The Black Heritage Society of Washington State, Inc. was first proposed in 1977 and became incorporated in 1982. Preserving, collecting and sharing the history of African Americans in Washington State are the priorities that shape the BHS mission.
BHS collections are a protected resource and public asset that archives the past and present to inform the future. The Society recognizes the importance for documenting the culture and heritage of Black people statewide, and upholds the notion that Washington State history is an essential link in the broader narrative that defines the story of our nation.
Preserving our past ~ Informing our future
The Black Heritage Society of Washington State, Inc.
is a registered 501 (c)(3) nonprofit organization.
Ensuring the Safety of Our Community, Visitors, and Volunteers
In accordance with Washington State and King County public health authorities’ recommendations regarding the COVID-19 crisis, BHS archives is temporarily closed to the public. We are still responding to inquires and requests via our website contact form. Until the time when BHS can resume visitor services, continue to visit the website, sign up for the E-News, and stay safe.
~WE HAVE NEWS~
BHS enlists community stakeholders to partner with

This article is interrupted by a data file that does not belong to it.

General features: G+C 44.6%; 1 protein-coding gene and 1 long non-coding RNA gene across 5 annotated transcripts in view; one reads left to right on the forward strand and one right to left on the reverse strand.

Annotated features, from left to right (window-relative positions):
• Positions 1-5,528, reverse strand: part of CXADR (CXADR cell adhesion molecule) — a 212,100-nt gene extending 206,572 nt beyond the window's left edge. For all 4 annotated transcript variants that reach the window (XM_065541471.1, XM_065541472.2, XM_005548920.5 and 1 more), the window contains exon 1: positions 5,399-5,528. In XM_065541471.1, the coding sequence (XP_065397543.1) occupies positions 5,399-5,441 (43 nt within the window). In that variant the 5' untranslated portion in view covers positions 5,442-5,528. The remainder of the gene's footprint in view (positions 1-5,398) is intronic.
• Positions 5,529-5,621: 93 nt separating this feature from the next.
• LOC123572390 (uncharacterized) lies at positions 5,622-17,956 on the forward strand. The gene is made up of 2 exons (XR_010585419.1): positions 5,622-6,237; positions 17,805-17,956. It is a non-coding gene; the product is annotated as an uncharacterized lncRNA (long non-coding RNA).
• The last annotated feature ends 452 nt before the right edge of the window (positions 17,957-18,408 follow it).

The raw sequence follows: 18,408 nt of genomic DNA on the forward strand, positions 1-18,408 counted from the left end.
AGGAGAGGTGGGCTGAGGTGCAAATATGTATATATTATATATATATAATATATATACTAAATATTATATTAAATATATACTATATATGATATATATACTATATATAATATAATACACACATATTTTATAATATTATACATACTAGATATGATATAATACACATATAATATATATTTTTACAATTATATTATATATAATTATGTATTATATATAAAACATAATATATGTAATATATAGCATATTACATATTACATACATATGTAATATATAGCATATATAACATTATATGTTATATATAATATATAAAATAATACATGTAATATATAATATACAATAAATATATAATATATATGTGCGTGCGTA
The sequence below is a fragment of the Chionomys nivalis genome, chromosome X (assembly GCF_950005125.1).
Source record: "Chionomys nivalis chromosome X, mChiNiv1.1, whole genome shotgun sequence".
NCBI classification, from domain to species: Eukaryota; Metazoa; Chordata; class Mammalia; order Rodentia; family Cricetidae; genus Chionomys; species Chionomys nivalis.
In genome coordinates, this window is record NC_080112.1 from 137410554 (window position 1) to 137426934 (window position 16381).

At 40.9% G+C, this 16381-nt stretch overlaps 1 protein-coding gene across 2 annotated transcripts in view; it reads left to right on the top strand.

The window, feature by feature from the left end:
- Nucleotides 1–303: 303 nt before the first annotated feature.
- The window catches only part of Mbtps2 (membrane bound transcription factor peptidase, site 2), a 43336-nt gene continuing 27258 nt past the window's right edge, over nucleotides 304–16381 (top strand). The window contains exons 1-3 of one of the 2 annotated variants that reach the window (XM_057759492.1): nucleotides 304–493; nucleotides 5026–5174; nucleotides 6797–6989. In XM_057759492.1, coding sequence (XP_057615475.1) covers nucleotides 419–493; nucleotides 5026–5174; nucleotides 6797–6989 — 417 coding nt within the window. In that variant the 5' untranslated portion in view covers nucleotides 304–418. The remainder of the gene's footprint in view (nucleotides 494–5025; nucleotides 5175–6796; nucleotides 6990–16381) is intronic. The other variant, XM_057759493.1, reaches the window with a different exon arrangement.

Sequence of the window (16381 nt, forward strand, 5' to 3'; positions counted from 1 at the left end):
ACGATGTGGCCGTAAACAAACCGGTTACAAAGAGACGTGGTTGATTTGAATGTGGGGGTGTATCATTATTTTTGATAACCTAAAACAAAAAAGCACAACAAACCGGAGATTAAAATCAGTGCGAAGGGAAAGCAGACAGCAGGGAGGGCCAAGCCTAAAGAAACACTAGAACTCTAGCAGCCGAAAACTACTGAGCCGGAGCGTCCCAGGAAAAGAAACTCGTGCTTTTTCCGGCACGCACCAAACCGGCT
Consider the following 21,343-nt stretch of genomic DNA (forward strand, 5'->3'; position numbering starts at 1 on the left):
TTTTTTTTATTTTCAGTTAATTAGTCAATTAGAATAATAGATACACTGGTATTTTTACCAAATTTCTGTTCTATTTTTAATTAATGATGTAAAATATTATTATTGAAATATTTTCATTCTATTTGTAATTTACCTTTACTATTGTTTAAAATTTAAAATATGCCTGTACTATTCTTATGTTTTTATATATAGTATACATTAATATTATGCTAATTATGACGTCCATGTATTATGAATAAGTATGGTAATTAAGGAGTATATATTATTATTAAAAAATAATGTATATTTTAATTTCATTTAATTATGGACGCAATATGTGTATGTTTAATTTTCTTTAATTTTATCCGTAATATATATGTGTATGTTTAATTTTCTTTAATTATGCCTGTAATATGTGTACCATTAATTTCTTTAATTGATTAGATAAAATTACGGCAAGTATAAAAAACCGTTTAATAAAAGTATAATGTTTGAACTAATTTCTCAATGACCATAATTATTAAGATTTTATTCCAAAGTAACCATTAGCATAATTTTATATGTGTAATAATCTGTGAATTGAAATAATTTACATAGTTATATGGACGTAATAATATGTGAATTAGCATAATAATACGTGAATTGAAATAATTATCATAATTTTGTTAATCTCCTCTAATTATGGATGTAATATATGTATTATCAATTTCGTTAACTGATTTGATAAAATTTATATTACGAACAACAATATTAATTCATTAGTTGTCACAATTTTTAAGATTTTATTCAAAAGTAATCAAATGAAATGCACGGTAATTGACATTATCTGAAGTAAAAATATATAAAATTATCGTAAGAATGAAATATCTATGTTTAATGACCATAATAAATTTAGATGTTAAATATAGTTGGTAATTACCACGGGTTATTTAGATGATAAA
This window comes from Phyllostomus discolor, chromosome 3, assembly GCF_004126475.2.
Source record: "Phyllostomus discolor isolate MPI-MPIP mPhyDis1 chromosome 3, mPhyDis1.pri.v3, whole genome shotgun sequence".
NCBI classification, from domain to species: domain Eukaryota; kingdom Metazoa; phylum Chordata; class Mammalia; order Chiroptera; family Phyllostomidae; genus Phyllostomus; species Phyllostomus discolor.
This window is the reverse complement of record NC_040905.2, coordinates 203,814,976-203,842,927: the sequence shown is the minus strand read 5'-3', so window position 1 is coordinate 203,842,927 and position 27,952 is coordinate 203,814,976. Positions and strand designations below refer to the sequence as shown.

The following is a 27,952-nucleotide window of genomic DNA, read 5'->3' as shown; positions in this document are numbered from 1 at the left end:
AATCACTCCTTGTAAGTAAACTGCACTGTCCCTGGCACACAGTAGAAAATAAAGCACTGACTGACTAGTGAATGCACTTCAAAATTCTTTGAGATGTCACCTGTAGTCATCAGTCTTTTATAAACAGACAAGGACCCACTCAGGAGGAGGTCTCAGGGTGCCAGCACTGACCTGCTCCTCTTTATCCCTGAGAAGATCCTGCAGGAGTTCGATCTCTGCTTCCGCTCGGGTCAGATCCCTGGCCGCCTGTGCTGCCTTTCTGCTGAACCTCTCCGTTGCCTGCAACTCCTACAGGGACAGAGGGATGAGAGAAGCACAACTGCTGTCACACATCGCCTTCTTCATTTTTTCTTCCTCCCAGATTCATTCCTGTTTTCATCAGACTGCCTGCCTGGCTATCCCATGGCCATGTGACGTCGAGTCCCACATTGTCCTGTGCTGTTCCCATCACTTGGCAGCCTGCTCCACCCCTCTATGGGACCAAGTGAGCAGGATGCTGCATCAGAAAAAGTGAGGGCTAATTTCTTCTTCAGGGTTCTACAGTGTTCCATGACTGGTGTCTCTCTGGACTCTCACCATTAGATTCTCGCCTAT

The Washington Trust for Historic Preservation
Rooted in History:
African American Heritage Sites Tour
King County/Central District
Project funded in part by
Edwin T. Pratt_1955_ Pratt Legacy Collection_Property of BHS
Remembering Edwin T. Pratt
(December 6, 1930 – January 26, 1969)
With visible presence through the charged activism of Seattle’s civil rights movement, the Urban League of Metropolitan Seattle was led by the calm, strategic wisdom of Edwin T. Pratt. Under his direction the Urban League grew by leaps and bounds as an influencer alongside leaders from the National Association for the Advancement of Colored People (NAACP), Congress of Racial Equality (CORE), and the Central Area Civil Rights Committee (CACRC) . Pratt led from the Urban League to support the proposal and program development for the Central Area Motivation Program (CAMP), now named Byrd Barr Place . A staunch advocate for equity in housing, jobs, and schools, Pratt was instrumental in the develop of the Triad Plan, a proposal to integrate Seattle Public Schools.
On January 26, 1969, Pratt was assassinated by an unknown assailant on the doorstep of his home in Shoreline, WA. To this day, the crime remains unsolved. On his death, the community campaigned to name a Seattle park at 17th Ave and E Yesler Way Pratt Park in his honor, and the nearby art center was dedicated as the Pratt Fine Arts Center. In 2019, through the efforts of a Shoreline community campaign led by 11 yr old Sarah Haycox, the school district voted to name a new center the Edwin Pratt Early Learning Center.
Read More About Edwin T. Pratt
In 2019, BHS was the recipient of the Edwin T. Pratt Legacy Collection that contains family photos, ephemera, documents and letters that give insight into the life and times of Edwin T. Pratt and his wife, Bettye. BHS manages the collection as a public asset. More than 400 items were recently digitized in partnership with VisualCognetics and funded by King County 4Culture. Contact BHS for access to the collection.
Below is a StoryCorps recording between Miriam Pratt and Jean Soliz.